The newspaper noted that he owned 35 cars including a Ferrari, a Lamborghini, and several Mercedes-Benzes.

His connections were so close that he handed over a 30 per cent stake in his first convention centre, the Shawan Exhibition Centre in the north-west of the city, to the city government without charge in 2001. “His first show was a car event,” said a source in Chengdu, who asked not to be named because of the sensitivity of the investigations.

“The local government in Jiuzhaigou [a nature reserve] were so impressed they gave him a huge plot of land for free to build a resort.”

However, his ties to Li Chuncheng, the deputy party secretary of Sichuan province who has also been detained and expelled from the party, saw him questioned by anti-corruption officials.

Mr Li, 57, is thought to have served on ETG’s board when he was the deputy mayor of Chengdu. Local activists in Chengdu have compiled a long list of property developments from which they claim he may have profited.

“In fact, a lot of the officials in Chengdu and Sichuan now hate Li Chuncheng,” said one source.

Officials believe that when he was detained he made allegations against others, the source said.

“After he was officially expelled from the party, lots of people had celebratory parties.”

About bambooinnovator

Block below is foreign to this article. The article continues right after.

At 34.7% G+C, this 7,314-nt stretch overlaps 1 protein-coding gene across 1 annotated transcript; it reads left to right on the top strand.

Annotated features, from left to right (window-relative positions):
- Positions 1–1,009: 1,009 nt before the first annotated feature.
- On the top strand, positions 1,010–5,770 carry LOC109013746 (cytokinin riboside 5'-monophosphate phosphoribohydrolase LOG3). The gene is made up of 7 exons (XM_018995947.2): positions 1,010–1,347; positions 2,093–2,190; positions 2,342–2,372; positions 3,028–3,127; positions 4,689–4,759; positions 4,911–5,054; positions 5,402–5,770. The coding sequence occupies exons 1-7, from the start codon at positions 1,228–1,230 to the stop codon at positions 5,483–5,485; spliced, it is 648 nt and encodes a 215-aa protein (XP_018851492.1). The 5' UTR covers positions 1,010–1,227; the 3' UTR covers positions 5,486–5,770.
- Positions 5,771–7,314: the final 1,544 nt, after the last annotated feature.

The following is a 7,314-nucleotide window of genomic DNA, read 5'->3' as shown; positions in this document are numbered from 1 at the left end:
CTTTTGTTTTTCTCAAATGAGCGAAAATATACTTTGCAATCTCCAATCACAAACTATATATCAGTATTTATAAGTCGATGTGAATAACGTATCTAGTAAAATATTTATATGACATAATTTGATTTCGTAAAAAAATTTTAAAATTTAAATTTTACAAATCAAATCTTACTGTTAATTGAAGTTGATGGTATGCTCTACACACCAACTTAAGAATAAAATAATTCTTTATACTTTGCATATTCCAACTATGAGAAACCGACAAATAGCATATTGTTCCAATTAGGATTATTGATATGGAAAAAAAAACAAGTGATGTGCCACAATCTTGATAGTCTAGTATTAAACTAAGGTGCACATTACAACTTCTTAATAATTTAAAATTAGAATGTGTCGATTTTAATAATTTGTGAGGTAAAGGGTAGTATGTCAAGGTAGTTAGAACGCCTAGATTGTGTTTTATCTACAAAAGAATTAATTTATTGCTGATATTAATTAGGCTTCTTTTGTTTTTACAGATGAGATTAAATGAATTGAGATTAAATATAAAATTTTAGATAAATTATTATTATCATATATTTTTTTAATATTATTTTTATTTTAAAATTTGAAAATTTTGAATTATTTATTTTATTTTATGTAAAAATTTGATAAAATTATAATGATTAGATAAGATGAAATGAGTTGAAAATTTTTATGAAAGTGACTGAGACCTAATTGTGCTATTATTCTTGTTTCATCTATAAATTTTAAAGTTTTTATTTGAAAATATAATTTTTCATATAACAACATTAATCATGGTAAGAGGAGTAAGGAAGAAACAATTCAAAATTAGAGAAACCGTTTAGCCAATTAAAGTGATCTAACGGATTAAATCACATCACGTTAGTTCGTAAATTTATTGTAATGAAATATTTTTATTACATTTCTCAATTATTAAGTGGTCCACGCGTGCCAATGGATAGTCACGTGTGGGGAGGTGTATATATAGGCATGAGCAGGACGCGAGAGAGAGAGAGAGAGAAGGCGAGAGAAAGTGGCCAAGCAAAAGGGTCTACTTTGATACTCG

Kee Koon Boon (“KB”) is the co-founder and director of HERO Investment Management which provides specialized fund management and investment advisory services to the ARCHEA Asia HERO Innovators Fund (www.heroinnovator.com), the only Asian SMID-cap tech-focused fund in the industry. KB is an internationally featured investor rooted in the principles of value investing for over a decade as a fund manager and analyst in the Asian capital markets who started his career at a boutique hedge fund in Singapore where he was with the firm since 2002 and was also part of the core investment committee in significantly outperforming the index in the 10-year-plus-old flagship Asian fund. He was also the portfolio manager for Asia-Pacific equities at Korea’s largest mutual fund company. Prior to setting up the H.E.R.O. Innovators Fund, KB was the Chief Investment Officer & CEO of a Singapore Registered Fund Management Company (RFMC) where he is responsible for listed Asian equity investments. KB had taught accounting at the Singapore Management University (SMU) as a faculty member and also pioneered the 15-week course on Accounting Fraud in Asia as an official module at SMU. KB remains grateful and honored to be invited by Singapore’s financial regulator Monetary Authority of Singapore (MAS) to present to their top management team about implementing a world’s first fact-based forward-looking fraud detection framework to bring about benefits for the capital markets in Singapore and for the public and investment community. KB also served the community in sharing his insights in writing articles about value investing and corporate governance in the media that include Business Times, Straits Times, Jakarta Post, Manual of Ideas, Investopedia, TedXWallStreet. He had also presented in top investment, banking and finance conferences in America, Italy, Sydney, Cape Town, HK, China. He has trained CEOs, entrepreneurs, CFOs, management executives in business strategy & business model innovation in Singapore, HK and China.